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On the first day of fall classes at the University of Michigan, instead of rushing to make it to class on time, masked students sat spaced apart on the Diag, enjoying the sunshine in between Zooming into an online class.
This included Business sophomore Simon Nejman, who said he plans to spend more time outdoors to combat Zoom fatigue.
“It’s a bit harder to focus on Zoom than I anticipated, and I already knew just from sitting down all morning that I needed to get outside,” Nejman said.
Business and Kinesiology sophomore Ben Taboga said he is also trying to limit his screen time.
“I went for a run this morning, so I am trying to stay active in the time that I am not looking at a screen and making sure I’m getting a lot of sun,” Taboga said. “But we’ll see what happens when it gets colder.”
More than 68 percent of all credit hours are online. LSA senior Arun Massand, who has all online classes, said he is a bit upset that his last fall semester at the University will be unusual. However, he said he plans to make the best of it.
“I’m kind of sad that this is our senior year,” Massand said. “But I think it is going to be okay, and I think teachers are going to be accommodating, too.”
Being on campus and with a regular schedule to keep up with, LSA freshman Aditi Vijendra said she felt more productive than usual. She said she is proud of even the small tasks she has accomplished so far.
“I’m feeling pretty on top of it today because usually, I’ve been waking up at 11 (a.m.),” Vijendra said. “But I had a lecture at 9 (a.m.), so I woke up and ran and got a lot of stuff done.”
LSA freshman Ayla Kaufman said she feels less overwhelmed by her courses than she thought she would be. She said she believes this is partly due to the unprecedented circumstances of this semester.
“The syllabus clears things up, and I thought it was going to be like an overwhelming amount of work and it’s definitely not, it’s just a different type of work,” Kaufman said. “There are more assignments, but my suspicion is that it is not indicative of what college usually is. It’s more of what ‘pandemic college’ is.”
Vijendra said she is still getting used to having more autonomy being away at college for the first time. She said this adjustment is even more pronounced than in a usual year because she has mostly asynchronous classes.
“I think a lot more is left up to us than I would’ve expected,” Vijendra said. “Instead of having to go to a lecture from 2 to 3 (p.m.), you get to choose what time you watch your lecture, which is both good and bad because it gives you a little bit more freedom to play around with your schedule, but at the same time there’s nothing forcing you to do it.”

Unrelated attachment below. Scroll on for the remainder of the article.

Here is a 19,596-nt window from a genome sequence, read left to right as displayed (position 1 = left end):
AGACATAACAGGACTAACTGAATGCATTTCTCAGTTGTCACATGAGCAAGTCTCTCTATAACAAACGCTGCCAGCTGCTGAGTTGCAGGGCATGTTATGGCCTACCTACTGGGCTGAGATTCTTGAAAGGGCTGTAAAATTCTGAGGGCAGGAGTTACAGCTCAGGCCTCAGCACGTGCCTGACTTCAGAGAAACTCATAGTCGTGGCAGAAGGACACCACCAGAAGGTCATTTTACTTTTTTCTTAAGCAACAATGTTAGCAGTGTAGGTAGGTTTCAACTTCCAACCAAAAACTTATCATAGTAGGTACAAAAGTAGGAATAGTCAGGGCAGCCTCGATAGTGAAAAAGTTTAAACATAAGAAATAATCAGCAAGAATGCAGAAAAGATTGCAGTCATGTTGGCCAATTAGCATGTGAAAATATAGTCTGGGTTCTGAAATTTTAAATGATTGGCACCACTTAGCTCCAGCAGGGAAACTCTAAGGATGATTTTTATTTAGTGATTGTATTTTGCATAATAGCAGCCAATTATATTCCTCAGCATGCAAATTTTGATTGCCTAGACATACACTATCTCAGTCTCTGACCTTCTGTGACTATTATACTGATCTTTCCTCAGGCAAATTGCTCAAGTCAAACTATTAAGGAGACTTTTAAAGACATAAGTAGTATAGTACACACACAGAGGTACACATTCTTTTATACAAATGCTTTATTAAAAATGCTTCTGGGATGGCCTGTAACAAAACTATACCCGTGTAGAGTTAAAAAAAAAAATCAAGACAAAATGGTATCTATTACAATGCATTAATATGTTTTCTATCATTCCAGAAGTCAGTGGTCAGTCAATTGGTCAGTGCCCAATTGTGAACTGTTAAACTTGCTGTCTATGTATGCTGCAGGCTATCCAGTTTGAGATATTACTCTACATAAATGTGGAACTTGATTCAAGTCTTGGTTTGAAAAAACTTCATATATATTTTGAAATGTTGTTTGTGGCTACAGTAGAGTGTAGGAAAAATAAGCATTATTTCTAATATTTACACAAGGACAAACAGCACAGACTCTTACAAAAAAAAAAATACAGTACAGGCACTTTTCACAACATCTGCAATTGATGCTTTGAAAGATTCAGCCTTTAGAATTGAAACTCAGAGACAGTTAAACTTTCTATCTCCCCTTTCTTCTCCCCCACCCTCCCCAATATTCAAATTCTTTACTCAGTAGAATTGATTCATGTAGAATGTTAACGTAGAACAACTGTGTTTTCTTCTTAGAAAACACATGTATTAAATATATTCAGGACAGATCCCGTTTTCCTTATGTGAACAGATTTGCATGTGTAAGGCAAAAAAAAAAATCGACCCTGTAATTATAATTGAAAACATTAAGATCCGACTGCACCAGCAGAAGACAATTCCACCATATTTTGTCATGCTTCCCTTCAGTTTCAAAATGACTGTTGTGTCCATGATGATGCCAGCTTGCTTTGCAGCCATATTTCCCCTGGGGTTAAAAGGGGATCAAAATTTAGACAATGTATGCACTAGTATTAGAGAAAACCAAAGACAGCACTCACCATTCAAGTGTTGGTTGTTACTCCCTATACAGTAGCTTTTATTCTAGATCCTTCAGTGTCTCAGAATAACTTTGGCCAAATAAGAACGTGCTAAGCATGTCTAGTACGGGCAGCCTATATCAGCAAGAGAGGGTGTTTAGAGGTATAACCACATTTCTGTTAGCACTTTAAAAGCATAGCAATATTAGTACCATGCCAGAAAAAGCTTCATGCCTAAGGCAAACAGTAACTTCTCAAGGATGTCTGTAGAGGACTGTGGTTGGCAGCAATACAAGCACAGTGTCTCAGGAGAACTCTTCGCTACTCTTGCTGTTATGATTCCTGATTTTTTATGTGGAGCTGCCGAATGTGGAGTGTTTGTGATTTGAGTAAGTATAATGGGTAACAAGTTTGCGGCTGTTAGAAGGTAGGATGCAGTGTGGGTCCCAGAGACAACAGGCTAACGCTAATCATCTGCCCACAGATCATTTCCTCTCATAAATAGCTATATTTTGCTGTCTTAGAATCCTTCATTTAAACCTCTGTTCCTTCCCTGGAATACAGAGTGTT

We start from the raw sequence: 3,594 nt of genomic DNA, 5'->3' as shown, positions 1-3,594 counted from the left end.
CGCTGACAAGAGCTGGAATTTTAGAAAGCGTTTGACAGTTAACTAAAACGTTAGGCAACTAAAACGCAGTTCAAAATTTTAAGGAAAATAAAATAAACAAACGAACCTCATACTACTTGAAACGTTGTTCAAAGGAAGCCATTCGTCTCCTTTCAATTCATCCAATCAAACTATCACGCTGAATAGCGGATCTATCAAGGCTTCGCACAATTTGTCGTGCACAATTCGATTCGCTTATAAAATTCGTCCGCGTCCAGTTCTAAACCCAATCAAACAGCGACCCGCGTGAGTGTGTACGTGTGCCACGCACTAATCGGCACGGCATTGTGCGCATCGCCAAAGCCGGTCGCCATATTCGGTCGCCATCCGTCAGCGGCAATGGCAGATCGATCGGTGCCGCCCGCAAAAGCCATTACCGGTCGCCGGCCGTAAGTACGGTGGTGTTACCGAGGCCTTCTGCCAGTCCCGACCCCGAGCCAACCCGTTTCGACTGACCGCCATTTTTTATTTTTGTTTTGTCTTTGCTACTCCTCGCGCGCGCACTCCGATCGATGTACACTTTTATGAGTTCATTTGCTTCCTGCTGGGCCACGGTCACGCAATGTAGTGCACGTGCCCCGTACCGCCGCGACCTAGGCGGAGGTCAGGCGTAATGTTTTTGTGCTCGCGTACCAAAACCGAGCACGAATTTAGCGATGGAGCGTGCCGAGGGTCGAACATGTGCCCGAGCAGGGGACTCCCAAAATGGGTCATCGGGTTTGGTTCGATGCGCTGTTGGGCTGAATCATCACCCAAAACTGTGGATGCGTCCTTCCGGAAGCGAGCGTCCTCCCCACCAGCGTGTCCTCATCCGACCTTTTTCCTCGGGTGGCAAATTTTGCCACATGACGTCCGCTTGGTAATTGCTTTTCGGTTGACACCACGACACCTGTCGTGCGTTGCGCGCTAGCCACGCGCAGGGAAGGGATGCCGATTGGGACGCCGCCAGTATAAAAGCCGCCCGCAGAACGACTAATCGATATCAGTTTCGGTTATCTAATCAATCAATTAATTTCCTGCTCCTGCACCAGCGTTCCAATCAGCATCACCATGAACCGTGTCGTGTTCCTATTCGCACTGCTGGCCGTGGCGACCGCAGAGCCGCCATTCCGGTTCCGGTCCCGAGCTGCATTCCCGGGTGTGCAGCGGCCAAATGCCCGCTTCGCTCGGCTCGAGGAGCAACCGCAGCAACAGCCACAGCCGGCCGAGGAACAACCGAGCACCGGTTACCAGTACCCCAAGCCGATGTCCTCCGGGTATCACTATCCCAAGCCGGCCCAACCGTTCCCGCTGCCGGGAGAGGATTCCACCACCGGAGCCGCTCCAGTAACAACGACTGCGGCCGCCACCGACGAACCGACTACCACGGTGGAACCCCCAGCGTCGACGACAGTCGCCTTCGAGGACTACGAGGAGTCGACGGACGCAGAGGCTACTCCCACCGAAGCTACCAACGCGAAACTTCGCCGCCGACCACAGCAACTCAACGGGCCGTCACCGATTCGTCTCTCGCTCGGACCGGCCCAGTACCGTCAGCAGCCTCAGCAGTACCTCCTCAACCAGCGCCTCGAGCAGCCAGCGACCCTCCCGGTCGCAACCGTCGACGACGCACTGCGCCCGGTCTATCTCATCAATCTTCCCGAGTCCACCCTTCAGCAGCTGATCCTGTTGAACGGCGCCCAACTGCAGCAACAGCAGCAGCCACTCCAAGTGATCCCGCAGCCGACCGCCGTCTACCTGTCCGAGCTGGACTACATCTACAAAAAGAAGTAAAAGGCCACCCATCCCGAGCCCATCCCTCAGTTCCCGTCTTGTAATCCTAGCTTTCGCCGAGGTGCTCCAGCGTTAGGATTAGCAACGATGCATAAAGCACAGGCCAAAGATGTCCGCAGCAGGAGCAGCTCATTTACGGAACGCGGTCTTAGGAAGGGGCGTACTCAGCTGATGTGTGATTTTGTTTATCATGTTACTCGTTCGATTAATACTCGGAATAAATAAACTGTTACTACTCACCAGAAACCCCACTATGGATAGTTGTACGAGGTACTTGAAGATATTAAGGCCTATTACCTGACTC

Kaufman said she is having a hard time finding a space to study because residence hall common areas are closed and most libraries have reduced capacity requirements.
“The biggest struggle is just that you have to study in your room and do class from your room, and I really struggle with that because I don’t usually work well when I’m in my bedspace,” Kaufman. “We’re going to study in the (Michigan) Union a lot hopefully.”
Engineering senior Hustin Cao said remote instruction will also make it harder to find friends to study with in his classes.
“The major component that is going to be different is forming groups and finding friends to do work with,” Cao said.
Many student organizations are being held remote-only this semester. Even if they are online, LSA senior Caitlin Do hopes participating in these events will be a good way to take time off from classes.
“Our cultural organization is hosting online events, so that’ll get us out of the mundane routine of classes and Zoom, (in-person) classes and Zoom,” Do said. “That will be a good way to get in touch with friends.”
Social Work students Savannah Stanciel and Meghan Banfield said their first in-person class today was a good experience overall.
“Our professor is very accommodating to all of our needs, very understanding and sweet,” Stanciel said. “We got some good lunch and met some new people, and everyone is social distancing.”
Though she felt safe in class, Banfield said she has mixed feelings about being back on campus. She said she feels more motivated on campus but believes the risk of infection is greater.
“Being at home is kind of a distraction sometimes, so being at school is like you’re more in the zone,” Banfield said. “But there are definitely times where you would feel safer at home.”
Daily Staff Reporter Celene Philip can be reached at email@example.com.